Synopsis: (Goodreads) Anyone who despairs of the individual’s power to change lives has to read the story of Greg Mortenson, a homeless mountaineer who, following a 1993 climb of Pakistan’s treacherous K2, was inspired by a chance encounter with impoverished mountain villagers and promised to build them a school. Over the next decade he built fifty-five schools—especially for girls—that offer a balanced education in one of the most isolated and dangerous regions on earth. As it chronicles Mortenson’s quest, which has brought him into conflict with both enraged Islamists and uncomprehending Americans, Three Cups of Tea combines adventure with a celebration of the humanitarian spirit.
Review: This is a good book in a sense but also some of it hard to believe. It’s a good story in the sense that it is uplifting and great when you hear about someone who is trying to help people in a part of the world where people usually turn a blind eye.
It is told of how Greg, on a trip up a huge mountain in Pakistan comes across a group of people who all live in poverty and none of the children goes to school. This changes the way he thinks for ever and after that goes on a mission to help them and get them the schools they so desperately need, and ones where even girls can go to learn which in this part of the world is not something you hear of.
Of course, even before the events of 9/11 and all that have followed there is a way of thinking against people in this part of the world and Greg was out to change that. He helped them grow and get those schools built even though he didn’t have backing from most Americans and of course other people in Pakistan who didn’t want to see (especially girls) get educated. A lot of the story is based around these issues and how hard it was for him to overcome these obstacles but did so in the end to achieve great things like build over 50 schools.
The reason it didn’t get more of a score from me because a lot of it was dragged out. I think it would have been a better story if it was written better and we maybe got to know a bit more about some of the people he worked with over the years instead of the bad ones who tried to stay in his way. I read the book yes, but I would not read it again. Did it open my eyes? Certainly! But I still wouldn’t read it again.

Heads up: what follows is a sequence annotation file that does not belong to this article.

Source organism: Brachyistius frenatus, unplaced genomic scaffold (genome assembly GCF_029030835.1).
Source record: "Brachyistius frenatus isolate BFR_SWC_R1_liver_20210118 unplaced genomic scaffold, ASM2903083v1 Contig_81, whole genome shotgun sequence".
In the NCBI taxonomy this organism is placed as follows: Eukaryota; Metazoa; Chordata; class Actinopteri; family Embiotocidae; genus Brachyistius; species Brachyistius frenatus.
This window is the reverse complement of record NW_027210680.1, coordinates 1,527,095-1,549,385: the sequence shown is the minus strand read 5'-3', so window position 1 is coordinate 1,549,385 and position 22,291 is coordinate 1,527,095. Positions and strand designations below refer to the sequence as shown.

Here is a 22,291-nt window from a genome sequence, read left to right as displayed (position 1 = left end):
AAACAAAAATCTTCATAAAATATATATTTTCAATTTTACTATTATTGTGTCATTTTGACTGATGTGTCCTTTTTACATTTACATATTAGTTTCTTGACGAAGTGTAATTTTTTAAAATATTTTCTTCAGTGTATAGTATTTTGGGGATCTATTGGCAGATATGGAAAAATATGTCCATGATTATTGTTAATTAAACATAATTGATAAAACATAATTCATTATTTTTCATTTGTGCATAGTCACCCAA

This is a book for anyone who likes feel good stories as well as a good biography or something along the those lines. It’s not a light read, there is a lot that is hard to hear but at the end of the day it’s the truth. There are plenty of books like this but this is a great one to start if you looking for a fall read.
Category: 9-12 Fiction
Published: July 1999
Read (Again): August 2016
Synopsis: (Goodreads) Harry Potter is lucky to reach the age of thirteen, since he has already survived the murderous attacks of the feared Dark Lord on more than one occasion. But his hopes for a quiet term concentrating on Quidditch are dashed when a maniacal mass-murderer escapes from Azkaban, pursued by the soul-sucking Dementors who guard the prison. It’s assumed that Hogwarts is the safest place for Harry to be. But is it a coincidence that he can feel eyes watching him in the dark, and should he be taking Professor Trelawney’s ghoulish predictions seriously?